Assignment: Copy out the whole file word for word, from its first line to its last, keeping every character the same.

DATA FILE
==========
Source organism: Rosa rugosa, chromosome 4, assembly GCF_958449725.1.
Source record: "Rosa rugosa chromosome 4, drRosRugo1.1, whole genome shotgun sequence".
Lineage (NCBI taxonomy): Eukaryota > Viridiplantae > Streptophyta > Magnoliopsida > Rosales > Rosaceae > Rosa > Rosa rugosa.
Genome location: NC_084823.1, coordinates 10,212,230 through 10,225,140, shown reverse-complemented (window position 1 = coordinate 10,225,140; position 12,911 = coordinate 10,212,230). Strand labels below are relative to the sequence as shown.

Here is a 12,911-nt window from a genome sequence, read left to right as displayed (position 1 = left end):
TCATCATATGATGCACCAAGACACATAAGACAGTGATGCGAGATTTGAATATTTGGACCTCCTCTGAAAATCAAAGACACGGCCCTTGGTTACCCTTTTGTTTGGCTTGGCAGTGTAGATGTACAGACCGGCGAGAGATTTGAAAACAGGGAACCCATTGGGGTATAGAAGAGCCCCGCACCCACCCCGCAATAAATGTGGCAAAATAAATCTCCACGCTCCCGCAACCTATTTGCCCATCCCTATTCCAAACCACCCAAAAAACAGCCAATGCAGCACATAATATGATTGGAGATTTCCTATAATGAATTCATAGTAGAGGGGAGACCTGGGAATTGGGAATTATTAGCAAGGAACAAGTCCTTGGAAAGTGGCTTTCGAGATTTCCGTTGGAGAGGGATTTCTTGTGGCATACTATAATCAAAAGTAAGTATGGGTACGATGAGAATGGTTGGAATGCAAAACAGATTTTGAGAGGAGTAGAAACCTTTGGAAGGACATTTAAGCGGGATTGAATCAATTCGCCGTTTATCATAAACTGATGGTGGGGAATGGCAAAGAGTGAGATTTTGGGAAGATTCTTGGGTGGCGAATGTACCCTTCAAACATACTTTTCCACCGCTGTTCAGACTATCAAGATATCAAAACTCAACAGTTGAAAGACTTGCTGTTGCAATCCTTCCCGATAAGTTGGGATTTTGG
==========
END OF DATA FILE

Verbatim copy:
Source organism: Rosa rugosa, chromosome 4, assembly GCF_958449725.1.
Source record: "Rosa rugosa chromosome 4, drRosRugo1.1, whole genome shotgun sequence".
Lineage (NCBI taxonomy): Eukaryota > Viridiplantae > Streptophyta > Magnoliopsida > Rosales > Rosaceae > Rosa > Rosa rugosa.
Genome location: NC_084823.1, coordinates 10,212,230 through 10,225,140, shown reverse-complemented (window position 1 = coordinate 10,225,140; position 12,911 = coordinate 10,212,230). Strand labels below are relative to the sequence as shown.

Here is a 12,911-nt window from a genome sequence, read left to right as displayed (position 1 = left end):
TCATCATATGATGCACCAAGACACATAAGACAGTGATGCGAGATTTGAATATTTGGACCTCCTCTGAAAATCAAAGACACGGCCCTTGGTTACCCTTTTGTTTGGCTTGGCAGTGTAGATGTACAGACCGGCGAGAGATTTGAAAACAGGGAACCCATTGGGGTATAGAAGAGCCCCGCACCCACCCCGCAATAAATGTGGCAAAATAAATCTCCACGCTCCCGCAACCTATTTGCCCATCCCTATTCCAAACCACCCAAAAAACAGCCAATGCAGCACATAATATGATTGGAGATTTCCTATAATGAATTCATAGTAGAGGGGAGACCTGGGAATTGGGAATTATTAGCAAGGAACAAGTCCTTGGAAAGTGGCTTTCGAGATTTCCGTTGGAGAGGGATTTCTTGTGGCATACTATAATCAAAAGTAAGTATGGGTACGATGAGAATGGTTGGAATGCAAAACAGATTTTGAGAGGAGTAGAAACCTTTGGAAGGACATTTAAGCGGGATTGAATCAATTCGCCGTTTATCATAAACTGATGGTGGGGAATGGCAAAGAGTGAGATTTTGGGAAGATTCTTGGGTGGCGAATGTACCCTTCAAACATACTTTTCCACCGCTGTTCAGACTATCAAGATATCAAAACTCAACAGTTGAAAGACTTGCTGTTGCAATCCTTCCCGATAAGTTGGGATTTTGG